Those of you who remain unfamiliar with my less sordid hobbies as a child may be surprised to learn that I was an avid baseball card collector throughout the back half of the 1980's. The passion combined many of my interests and strengths - baseball, money, detailed memory of minutiae and swindling neighbors. I was lucky enough to leverage birthdays and holidays for cards amid a middle-school hospitalization for this (it's okay to click - no nasal polyp photos), a minor malady in which I attracted much sympathy. It was October 1986 and I spent a month in a hospital displaying allergies to multiple antibiotics and cheering for the Mets to stick to the Sox. I parlayed the medical issue into a bonanza of a November birthday and Christmas, where I compiled a pretty kick-ass set of trading cards which I traded up to get a banner collection for a kid my age without wealthy parents. Included among the (now mostly worthless) collection were a Johnny Bench rookie, a 1968 Mickey Mantle, a Ricky Henderson rookie, every Topps, Fleer and Donruss Dave Winfield card made (still working on O-Pee-Chee, though) and several other items that could be called gems at the time.* My interest started building in 1984 and eventually waned by 1990, when I became intrigued by other hobbies, like touching breasts and drinking alcohol.
(*among the non-gems were (7) Mike Greenwell rookie cards, (6) Tood Zeile rookie cards, (6) Ramon Martinez rookie cards and, wait for it, (9) Hensley "Bam Bam" Meulens rookie cards. I still look at these cards on occasion to remind myself that I was an idiot as a child.)
But enough about me, the dim-witted kids in my neighborhood and my love of cold beer and warm breasts. Let's talk about the cards. In the 1980's, Topps baseball cards were king. Fleer was a second-rate competitor and Donruss was an emerging third horse in the race, but not yet a threat. Each January, Topps would release its new issue of cards. And there would be much discussion among my imaginary friends and me about each year's cards - the visual layout, colors, borders, patterns, player omissions, etc. But that discussion would quickly abate as we ripped through cards like kids looking for golden tickets in Wonka Bars. There was nothing like that first shuffle through a newly opened deck of cards. I would get excited by any Yankee, even if it was a lame player, because, all things equal, you'd take Bobby Meacham over an Iorg brother every day of the week. And I would love the gum for every second of the four minutes it took for the gum to turn into something that had the consistency of tire rubber.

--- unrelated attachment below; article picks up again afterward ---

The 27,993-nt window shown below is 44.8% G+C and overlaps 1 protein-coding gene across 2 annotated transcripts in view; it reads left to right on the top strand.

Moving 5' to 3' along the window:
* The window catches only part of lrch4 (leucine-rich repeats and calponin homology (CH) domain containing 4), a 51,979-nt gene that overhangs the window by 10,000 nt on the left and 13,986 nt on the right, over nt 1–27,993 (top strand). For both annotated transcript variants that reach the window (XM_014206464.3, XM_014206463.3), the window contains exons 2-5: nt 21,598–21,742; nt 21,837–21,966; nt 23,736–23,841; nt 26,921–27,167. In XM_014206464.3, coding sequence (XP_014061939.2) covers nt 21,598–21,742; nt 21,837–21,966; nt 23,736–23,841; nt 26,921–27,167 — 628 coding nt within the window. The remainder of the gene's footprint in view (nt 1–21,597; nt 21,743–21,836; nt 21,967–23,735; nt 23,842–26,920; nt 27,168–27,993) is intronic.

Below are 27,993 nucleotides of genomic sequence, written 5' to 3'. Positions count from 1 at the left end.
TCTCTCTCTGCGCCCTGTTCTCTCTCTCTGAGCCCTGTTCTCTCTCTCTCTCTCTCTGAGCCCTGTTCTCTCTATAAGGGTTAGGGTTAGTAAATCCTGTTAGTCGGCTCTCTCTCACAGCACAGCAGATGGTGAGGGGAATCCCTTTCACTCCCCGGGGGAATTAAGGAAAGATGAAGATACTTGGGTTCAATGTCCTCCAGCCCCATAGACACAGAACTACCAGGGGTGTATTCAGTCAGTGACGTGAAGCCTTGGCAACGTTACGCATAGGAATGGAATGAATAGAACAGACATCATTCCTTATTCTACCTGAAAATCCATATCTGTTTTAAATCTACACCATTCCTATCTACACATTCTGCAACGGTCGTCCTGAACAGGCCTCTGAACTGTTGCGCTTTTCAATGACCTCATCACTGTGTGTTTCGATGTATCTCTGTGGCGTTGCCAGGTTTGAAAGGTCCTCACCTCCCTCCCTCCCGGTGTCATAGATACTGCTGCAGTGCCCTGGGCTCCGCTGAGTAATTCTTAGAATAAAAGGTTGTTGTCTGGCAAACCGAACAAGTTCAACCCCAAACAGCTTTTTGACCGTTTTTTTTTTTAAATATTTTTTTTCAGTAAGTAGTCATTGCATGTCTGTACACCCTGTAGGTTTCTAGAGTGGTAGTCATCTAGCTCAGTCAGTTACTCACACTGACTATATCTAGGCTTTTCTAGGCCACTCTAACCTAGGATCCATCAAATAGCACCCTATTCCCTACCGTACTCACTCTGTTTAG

So I proffer to lead us down memory lane and offer up a highly scientific ranking of the 1980's Topps baseball cards sets. The rankings grade each year from 1980 through 1989, using a highly scientific proprietary multi-factor model that assesses the following items: aesthetic value of the card layout, prominent rookies, contents of that year's regular and "traded" sets, the steroid era's impact on that year's deck, as well as other subjective factors. We will start the countdown at the bottom. I will highlight the pros and cons for each year, based on the aforementioned metrics, and attempt to enlighten you while fleshing out my thesis. Given my pace with previous multi-post concepts (hi Cauc Hop!), I expect to finish this series in March 2024. Or later. But the goal will be to publish this series once a week, concluding with the final post sometime in October.
So without further ado, let us begin.
#10 - 1986
Coming in last on this list means we will highlight the "cons" first, a fitting word for a set that featured rookie cards for Barry Bonds and Jose Canseco. But the black cloud hanging over many of these players pales in comparison to the detrimental impact of the black border surrounding the cards themselves. In a monster gaffe that repeated the mistake of the 1970 Topps set, Topps designed the 1986 set with a black border around the upper half of the card. This border chipped and frayed at the slightest of touches, rendering many mint-condition cards looking less than 100% after initial handling. It made it difficult to insert/remove them from the plastic pages of your card binder one time without marring them. That design failure would prove challenging for sloppy 11 year-olds like myself.
In addition to the design, the players themselves would prove to be a detriment to the year. There isn't much in the way of marquee players who haven't embarrassed themselves badly. Among the rookie cards in this set are a loathsome lot of men. Vince Coleman was a hot prospect in 1986, as were Lenny Dykstra, Harold Reynolds, Ozzie Guillen and Darren Daulton. And Cecil Fielder, although his rookie card (as a Blue Jay) did not become valuable until 1990. Not a lot of quality dudes there.
And I'd be remiss if I didn't mention that Topps put out a seven card sub-set this year to honor Pete Rose for passing Ty Cobb's hit record. So throw in a gambler with the juice heads, the firecracker thrower and the lady toucher and you have a true motley batch of jerk-offs featured in 1986.
One rookie, a tragic hero whose legacy has sadly diminished over time, was featured in the 1986 set. That man was Bo Jackson. I'll spare the recap, but every sports fan should remember the iconic moments of that man's career - his Heisman-winning year at Auburn, his steamrolling performance over Boz and the Seahawks on Monday Night Football, the way he made Gretzky giggle in the Nike commercial and the home run in the 1987 all-star game. These were all iconic moments. But other than Bo, there's just not a lot to like here, unless you're a big fan of Will Clark, Wally Joyner or Pete Incaviglia.